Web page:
Despite the narrative that Hillary Clinton and Democrats are doing worse in reaching Latino voters than President Barack Obama did in 2012, a poll released Monday suggests that 2016 is not going as badly as pundits say.
Results of a Latino Decisions tracking poll released Monday show that a greater share of registered Latino voters have been reached thus far in this election than by the end of the election in 2012; they have also been contacted sooner and the majority have been reached by Democrats.
Even so, nearly 60 percent are not hearing from anyone.
"This poll confirms what we have known for some time, that Latino voters are still being ignored by major campaigns, political parties and funders," stated Arturo Vargas, NALEO Educational Fund executive director.
"Latinos are not a three-state electorate limited to the battlegrounds of Nevada, Colorado and Florida. We are a 50-state community that continues to grow and expand every year, and it's time for our nation's voter mobilization efforts to finally reflect that reality," said Vargas.
In the first segment of what will be an eight-week tracking poll of Latino registered voters, 39 percent said there were contacted by a political party, campaign or any other organization. Meanwhile, 31 percent of Latino voters who were reached on the eve of the 2012 election said they had been contacted.
The 2016 poll is being conducted on behalf of the National Association of Latino Elected and Appointed Officials Educational Fund (NALEO) and Noticias Telemundo and conducted by Latino Decisions. Latino Decisions also did the 2012 poll.
Of those contacted in 2016, more than half were contacted by Democrats. About a quarter said they were reached by Republicans, 16 percent by a non-profit group and 9 percent didn't really know, according to results of the poll done from Sept. 12 to Sept 16.
Data was not available from 2012 to compare the shares of Latino voters reached by each party, although representatives from Latino Decisions say those will be available next week.
However, direct comparisons can be made in this poll in enthusiasm for this election among Latino voters and enthusiasm in 2012 compared to 2008.
For instance, 48 percent of Latinos said they were more enthusiastic about this year's election than in 2012. A similar question in 2012 showed lower levels of enthusiasm among Latinos, 40 percent, than the previous election in 2008.
Despite the enthusiasm, 61 percent of Latino registered voters said they have never been contacted, which was reflected in a separate Latino Decisions poll conducted for the liberal immigrant advocacy group America's Voice. It showed Latinos knew little about the position of their state's U.S. Senate candidates on immigration, regardless of whether they are Democrat or Republican.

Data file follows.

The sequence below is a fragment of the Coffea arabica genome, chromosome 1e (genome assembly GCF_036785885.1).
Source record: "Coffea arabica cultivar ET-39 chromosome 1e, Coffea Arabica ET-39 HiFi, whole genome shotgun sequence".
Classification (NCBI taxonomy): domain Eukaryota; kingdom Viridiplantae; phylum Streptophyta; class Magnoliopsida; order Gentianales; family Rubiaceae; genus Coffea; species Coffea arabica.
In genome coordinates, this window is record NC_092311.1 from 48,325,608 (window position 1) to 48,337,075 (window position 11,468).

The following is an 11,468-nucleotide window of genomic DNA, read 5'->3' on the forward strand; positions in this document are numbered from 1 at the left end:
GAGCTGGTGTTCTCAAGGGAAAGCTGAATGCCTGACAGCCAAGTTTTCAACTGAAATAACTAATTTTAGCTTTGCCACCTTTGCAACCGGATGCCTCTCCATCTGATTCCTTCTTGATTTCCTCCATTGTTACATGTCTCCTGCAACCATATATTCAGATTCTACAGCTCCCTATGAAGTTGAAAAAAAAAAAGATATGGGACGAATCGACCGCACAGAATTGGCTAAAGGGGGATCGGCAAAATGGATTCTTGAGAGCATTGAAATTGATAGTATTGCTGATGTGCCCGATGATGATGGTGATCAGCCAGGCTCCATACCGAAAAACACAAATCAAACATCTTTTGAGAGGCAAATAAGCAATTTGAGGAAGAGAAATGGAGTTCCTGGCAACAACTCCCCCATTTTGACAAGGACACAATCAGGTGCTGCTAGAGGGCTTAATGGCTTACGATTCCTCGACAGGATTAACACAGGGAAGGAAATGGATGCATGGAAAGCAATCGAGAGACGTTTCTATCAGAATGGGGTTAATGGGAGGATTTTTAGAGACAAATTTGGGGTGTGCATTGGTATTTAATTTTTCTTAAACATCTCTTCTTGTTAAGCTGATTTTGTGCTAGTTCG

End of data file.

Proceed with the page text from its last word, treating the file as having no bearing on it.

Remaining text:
Organizations insist that Hillary Clinton has disappointed expectations that Donald Trump would be an opportunity for Democrats to dig deeper into the Latino electorate or that she is not doing as well with the community as President Barack Obama had done. With funding for voter outreach reportedly low compared to 2012, fewer resources to make phone calls, send fliers, and knock on doors should also be expected to be reflected in the data.
In a recent report by NBCNews, Clarissa Martínez de Castro, deputy vice president of the National Council de la Raza (NCLR), said "we are seeing very weak investments in what we consider a key factor, as a non-profit organization, in growing the Latino vote." She expressed concern about expanding the number of Latino registered voters because some 9.6 million did not register and each year about 1 million more U.S.-born Latinos turn 18 and are eligible to vote.
But the weaker investments reported by NCLR and other Latino organizations do not appear, at least for now, to be having a negative impact on Latino voters' perception about the campaigns.
When asked if the Democrats were doing a good job of reaching out to Latinos at the same time in 2012, 55 percent of respondents agreed. The 2016 tracking poll shows a similar assessment of Democrats' outreach this year, with 59 percent saying that Democrats were doing a good job of reaching out to Latinos; a slight uptick, but within the margin of error.
In short, Latinos think Democrats are doing a good job in reaching out to Latinos.
The poll also showed:
• Clinton has a 65 percent favorability rating among Latinos, while Obama has 72 percent.
• There has been a significant jump in negativity towards the GOP and its outreach to Latinos. When asked in 2012 if the Republicans were doing a good job of reaching out to Latinos or if the GOP was being hostile, only 20 percent of Latinos said that Republicans were being hostile. This year, 43 percent of Latinos say that the GOP is being hostile. This may be a result of negativity from the Trump campaign.
NOTE: In August 2015, Matt Barreto and Gary Segura of Latino Decisions were hired as consultants to the Hillary Clinton presidential campaign. Latino Decisions said this study was not coordinated, sponsored, or otherwise endorsed by any campaign, party, or political organization.